Contracts are a ubiquitous part of modern life. They cover a wide range of services that we use (communications, shelter, insurance) and relationships we have with others (business partners, employers, spouses). They are absolutely essential to the operation of economic systems.


      Contracts work well in some contexts, but not in others. Improperly specified, they can lead to bad outcomes. Studying the proper design and application of contracts earned professors Oliver Hart of Harvard University and Bengt Holmström of the Massachusetts Institute of Technology the 2016 Nobel Memorial Prize in Economic Sciences. While academic economic work is sometimes accused of being overly ethereal, Holmström and Hart have generated insights that apply to some very current topics.


      Professor Holmström’s research has focused significantly on the use of contracts in the workplace. Aligning the interests of shareholders, managers and workers is a key objective of any compensation system. Some employees receive a standard wage or salary, while others are covered by incentive arrangements. Holmström suggested that the form of remuneration should be geared as closely as possible to things the employee can control.


      Linking employee compensation directly to profits or the share price of the company tends to reduce the “agency problem” between shareholders and those who work for the firm. Devices that enforced this alignment, like incentive stock options, grew significantly in popularity in the 1980s and 1990s. But the design of these systems had important flaws: many workers had only limited ability to affect the bottom line, and gained or lost for reasons beyond their control. Professor Holmström’s work concludes that if it is difficult to tie an individual’s actions to a particular result, then compensation should be a fixed salary.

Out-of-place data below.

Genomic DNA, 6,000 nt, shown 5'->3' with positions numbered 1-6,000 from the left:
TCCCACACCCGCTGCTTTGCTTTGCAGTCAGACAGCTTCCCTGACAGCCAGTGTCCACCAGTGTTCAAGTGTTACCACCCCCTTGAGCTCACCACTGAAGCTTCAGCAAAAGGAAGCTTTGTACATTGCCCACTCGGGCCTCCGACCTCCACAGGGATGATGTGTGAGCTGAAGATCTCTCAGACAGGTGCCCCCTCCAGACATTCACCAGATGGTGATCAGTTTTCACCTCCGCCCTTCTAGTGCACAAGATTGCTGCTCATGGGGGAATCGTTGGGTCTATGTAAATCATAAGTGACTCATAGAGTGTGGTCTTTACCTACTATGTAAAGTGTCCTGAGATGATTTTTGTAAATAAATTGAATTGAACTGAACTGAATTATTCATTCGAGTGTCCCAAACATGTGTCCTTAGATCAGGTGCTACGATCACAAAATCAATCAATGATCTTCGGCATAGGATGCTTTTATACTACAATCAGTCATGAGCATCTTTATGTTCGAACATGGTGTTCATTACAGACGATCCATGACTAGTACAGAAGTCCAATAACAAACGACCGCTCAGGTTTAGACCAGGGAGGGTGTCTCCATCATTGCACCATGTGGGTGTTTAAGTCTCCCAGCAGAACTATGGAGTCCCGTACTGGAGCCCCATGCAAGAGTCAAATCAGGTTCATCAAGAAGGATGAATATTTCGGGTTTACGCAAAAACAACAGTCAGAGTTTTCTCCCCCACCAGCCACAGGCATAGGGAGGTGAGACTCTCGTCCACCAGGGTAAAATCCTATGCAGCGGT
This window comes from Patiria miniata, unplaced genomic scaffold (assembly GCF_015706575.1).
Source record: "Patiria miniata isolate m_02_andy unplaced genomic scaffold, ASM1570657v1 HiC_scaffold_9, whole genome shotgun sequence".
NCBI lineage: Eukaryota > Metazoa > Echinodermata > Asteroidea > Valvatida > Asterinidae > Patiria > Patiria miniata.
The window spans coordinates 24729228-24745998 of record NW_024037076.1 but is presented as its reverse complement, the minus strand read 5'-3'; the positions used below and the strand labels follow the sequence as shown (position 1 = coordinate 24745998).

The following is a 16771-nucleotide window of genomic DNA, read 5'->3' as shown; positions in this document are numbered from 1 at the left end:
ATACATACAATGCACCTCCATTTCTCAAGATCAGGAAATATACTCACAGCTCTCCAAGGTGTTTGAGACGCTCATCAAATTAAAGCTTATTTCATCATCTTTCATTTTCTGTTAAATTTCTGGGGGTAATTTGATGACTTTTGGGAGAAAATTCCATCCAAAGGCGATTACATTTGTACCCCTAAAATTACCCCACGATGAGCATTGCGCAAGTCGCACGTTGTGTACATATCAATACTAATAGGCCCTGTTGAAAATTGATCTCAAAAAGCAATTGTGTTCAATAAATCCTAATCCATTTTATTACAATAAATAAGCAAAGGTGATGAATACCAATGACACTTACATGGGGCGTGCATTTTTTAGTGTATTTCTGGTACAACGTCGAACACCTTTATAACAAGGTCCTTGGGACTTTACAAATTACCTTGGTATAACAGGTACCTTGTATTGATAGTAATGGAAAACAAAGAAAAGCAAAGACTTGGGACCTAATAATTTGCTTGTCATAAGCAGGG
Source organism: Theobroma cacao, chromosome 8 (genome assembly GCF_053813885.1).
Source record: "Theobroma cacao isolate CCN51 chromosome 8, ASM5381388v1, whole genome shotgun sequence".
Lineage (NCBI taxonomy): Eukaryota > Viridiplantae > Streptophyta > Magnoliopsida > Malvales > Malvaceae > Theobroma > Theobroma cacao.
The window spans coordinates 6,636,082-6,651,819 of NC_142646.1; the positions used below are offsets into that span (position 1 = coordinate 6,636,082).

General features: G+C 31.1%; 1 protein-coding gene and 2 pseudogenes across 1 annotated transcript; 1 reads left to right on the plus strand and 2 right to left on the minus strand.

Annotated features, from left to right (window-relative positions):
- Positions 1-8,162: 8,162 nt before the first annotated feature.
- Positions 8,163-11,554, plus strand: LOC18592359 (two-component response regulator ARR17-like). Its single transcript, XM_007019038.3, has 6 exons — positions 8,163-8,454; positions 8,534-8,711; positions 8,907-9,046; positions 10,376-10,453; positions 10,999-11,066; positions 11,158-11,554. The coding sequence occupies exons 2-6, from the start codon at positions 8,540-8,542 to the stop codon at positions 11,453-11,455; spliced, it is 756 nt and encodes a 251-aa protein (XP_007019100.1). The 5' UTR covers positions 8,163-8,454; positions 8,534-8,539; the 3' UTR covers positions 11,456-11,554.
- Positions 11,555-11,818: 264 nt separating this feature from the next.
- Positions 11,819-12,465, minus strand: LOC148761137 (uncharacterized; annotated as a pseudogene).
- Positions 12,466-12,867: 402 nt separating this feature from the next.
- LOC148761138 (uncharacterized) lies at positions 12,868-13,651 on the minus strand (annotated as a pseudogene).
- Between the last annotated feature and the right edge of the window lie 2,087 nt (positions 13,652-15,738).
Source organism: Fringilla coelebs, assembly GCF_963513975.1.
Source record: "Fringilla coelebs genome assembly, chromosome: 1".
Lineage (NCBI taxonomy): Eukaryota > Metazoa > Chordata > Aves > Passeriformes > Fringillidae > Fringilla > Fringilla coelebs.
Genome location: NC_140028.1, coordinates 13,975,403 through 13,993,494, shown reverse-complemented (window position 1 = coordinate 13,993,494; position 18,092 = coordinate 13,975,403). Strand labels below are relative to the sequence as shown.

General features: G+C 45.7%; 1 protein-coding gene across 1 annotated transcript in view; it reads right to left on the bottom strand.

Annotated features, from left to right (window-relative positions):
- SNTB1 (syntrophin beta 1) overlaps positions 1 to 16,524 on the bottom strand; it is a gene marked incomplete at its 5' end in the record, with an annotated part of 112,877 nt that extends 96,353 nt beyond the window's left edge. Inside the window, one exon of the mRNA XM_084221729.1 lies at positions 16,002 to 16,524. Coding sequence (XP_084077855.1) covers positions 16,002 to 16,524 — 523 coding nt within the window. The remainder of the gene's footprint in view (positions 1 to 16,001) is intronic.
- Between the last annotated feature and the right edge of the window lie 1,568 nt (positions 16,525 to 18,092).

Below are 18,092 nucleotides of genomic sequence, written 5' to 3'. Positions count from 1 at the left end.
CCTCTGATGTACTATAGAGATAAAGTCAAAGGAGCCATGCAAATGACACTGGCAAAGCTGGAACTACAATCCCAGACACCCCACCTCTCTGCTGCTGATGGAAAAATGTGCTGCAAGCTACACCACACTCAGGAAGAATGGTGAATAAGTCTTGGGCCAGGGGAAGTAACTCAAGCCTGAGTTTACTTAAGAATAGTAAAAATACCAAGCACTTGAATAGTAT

Holmström also argued that improperly structured employment contracts can lead to poor outcomes. Holders of stock options who were more influential to corporate results occasionally engaged in behavior that maximized the share price at key junctures but were not always accretive to long-term value. Wells Fargo incented the creation of new accounts without placing sufficient stress on the need to conduct business according to laws and regulations, and this proved damaging. Paying traders big bonuses on short-term gains without recognizing the risk of reversal can also be dangerous. Deferred compensation and potential “claw back” of past earnings attempt to cure the misalignment.


      Professor Hart’s work illustrates the flaws in incomplete contracts. It is not possible to foresee all eventualities to specify in a contract, leaving them susceptible to failure. Most of us have homeowners or renters insurance, which (at least in theory) can lead us to be more careless about reducing risk where we live. If our contract with the provider mandates smoke detectors or offers a rebate for home security systems, it more completely aligns the incentives of the parties to the agreement.


      A similar situation exists in medical insurance, where co-payments and deductibles discourage overuse of care. If these features are too onerous, however, patients may choose not to get basic care that could head off more expensive therapies later on. Rebates on premiums for those who enter wellness programs have also become more common. The optimal structure of health insurance systems remains a very critical topic.


      Hart’s work also tackled the question of when functions should be performed in-house, and when they can be contracted out. Governments are increasingly turning to outsourcing to provide public services; policing, education, administration and prisons are examples. But it may be difficult to construct a contract that results in desired levels of quality while still producing economies. In these cases, public sector management is a better choice.


    The Nobel Economic Sciences Prize Committee has recently turned its attention to work on micro-level subjects instead of broader policy research. This is a welcome shift; in many cases, getting down to details can produce better outcomes.